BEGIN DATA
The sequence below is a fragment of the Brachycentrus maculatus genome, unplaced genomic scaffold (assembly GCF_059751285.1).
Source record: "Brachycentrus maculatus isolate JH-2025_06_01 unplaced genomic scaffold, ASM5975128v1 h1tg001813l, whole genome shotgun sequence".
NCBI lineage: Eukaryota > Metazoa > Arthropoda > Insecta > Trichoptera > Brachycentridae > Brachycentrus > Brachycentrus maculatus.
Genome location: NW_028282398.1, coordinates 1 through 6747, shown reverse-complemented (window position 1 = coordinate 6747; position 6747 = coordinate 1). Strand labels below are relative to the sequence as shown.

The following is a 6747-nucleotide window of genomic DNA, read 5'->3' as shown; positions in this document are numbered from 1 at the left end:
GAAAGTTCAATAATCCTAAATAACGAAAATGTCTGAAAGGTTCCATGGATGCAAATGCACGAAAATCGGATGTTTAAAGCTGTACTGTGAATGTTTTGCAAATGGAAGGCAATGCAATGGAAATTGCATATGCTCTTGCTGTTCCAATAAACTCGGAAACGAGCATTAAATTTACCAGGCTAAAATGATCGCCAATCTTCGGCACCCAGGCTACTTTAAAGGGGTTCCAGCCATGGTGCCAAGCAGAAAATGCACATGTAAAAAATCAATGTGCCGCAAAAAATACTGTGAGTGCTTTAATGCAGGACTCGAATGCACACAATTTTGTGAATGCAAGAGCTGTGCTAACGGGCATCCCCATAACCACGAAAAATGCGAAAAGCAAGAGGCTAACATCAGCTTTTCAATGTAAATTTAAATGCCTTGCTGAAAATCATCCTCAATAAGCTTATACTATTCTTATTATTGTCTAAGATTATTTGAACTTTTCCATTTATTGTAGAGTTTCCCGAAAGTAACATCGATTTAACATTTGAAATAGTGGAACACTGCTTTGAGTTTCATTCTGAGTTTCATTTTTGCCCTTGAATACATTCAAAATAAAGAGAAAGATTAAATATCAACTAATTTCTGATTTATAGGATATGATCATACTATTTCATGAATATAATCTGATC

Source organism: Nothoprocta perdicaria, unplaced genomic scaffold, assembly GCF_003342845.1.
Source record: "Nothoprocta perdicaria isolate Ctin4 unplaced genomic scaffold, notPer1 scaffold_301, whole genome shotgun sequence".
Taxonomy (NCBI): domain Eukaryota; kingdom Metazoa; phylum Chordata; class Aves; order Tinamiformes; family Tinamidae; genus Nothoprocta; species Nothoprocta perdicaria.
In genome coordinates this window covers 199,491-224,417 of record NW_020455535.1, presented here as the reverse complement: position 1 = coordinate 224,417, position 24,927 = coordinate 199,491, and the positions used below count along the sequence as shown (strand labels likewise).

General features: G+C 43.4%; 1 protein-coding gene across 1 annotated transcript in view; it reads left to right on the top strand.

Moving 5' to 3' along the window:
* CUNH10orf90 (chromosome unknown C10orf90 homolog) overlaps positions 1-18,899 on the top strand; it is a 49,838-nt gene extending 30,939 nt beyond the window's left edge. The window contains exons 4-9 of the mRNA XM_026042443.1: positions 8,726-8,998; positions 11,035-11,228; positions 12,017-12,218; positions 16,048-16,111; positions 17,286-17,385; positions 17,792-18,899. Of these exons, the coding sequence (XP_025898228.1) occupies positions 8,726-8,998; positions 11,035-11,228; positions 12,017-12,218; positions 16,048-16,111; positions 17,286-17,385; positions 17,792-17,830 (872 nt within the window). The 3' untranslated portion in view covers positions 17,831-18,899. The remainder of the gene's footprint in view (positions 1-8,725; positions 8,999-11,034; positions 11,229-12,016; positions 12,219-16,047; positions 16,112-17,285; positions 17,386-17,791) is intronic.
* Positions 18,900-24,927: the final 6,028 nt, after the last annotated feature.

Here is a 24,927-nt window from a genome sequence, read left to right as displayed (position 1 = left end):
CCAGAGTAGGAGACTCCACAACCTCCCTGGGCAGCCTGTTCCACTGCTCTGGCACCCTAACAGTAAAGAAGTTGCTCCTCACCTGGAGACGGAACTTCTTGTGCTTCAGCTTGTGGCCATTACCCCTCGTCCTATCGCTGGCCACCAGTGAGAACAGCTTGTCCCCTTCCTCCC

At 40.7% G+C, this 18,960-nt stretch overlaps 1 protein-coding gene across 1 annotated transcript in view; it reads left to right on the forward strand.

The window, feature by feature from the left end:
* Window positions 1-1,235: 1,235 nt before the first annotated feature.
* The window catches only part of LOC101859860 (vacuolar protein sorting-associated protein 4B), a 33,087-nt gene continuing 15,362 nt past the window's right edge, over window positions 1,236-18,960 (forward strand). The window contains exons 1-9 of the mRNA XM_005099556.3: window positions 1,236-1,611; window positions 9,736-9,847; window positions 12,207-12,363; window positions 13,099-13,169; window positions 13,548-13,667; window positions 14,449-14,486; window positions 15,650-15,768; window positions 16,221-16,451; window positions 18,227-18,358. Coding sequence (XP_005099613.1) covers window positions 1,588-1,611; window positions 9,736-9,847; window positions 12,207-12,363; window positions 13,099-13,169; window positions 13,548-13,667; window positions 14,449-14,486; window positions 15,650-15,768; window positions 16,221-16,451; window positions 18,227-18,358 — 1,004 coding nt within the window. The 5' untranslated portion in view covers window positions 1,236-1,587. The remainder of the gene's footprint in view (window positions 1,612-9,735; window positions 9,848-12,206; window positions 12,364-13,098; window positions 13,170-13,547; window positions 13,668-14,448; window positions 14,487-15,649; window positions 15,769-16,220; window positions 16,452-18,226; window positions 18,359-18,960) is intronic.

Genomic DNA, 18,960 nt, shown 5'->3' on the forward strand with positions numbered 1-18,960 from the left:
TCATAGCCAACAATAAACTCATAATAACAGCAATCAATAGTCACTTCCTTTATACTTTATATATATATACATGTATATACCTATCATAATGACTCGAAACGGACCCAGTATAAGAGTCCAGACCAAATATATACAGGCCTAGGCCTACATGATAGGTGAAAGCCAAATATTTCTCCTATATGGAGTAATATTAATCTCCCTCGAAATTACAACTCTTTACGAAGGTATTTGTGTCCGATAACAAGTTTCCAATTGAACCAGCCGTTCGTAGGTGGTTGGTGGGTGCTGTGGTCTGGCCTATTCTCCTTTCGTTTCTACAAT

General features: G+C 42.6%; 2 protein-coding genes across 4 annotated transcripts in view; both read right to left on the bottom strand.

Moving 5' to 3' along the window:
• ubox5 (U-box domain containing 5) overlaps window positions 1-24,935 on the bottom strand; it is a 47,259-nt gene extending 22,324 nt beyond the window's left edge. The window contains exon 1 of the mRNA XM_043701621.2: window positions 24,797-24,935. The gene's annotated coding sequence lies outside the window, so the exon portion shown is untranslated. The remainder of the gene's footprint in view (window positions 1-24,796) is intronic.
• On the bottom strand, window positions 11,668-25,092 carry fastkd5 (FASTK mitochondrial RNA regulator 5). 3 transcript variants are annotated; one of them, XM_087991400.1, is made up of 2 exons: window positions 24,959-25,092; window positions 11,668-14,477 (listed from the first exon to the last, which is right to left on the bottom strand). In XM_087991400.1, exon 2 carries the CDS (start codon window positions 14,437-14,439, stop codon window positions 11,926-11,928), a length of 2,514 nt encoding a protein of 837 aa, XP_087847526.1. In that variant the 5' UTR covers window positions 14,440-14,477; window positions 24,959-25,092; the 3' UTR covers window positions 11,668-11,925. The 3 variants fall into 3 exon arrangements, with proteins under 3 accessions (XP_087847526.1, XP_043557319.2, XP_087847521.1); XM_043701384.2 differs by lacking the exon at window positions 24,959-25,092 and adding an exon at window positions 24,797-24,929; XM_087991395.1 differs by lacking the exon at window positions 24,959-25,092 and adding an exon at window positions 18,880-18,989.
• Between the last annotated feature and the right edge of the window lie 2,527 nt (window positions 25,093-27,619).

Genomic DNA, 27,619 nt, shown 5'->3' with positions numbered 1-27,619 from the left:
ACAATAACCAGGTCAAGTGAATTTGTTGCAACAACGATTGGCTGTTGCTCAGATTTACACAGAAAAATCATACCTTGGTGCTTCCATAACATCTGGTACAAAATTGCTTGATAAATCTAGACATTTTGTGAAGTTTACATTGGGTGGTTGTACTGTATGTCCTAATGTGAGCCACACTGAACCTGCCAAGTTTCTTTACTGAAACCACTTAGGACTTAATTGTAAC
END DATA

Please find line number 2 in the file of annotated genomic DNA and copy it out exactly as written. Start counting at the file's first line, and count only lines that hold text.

Source record: "Brachycentrus maculatus isolate JH-2025_06_01 unplaced genomic scaffold, ASM5975128v1 h1tg001813l, whole genome shotgun sequence".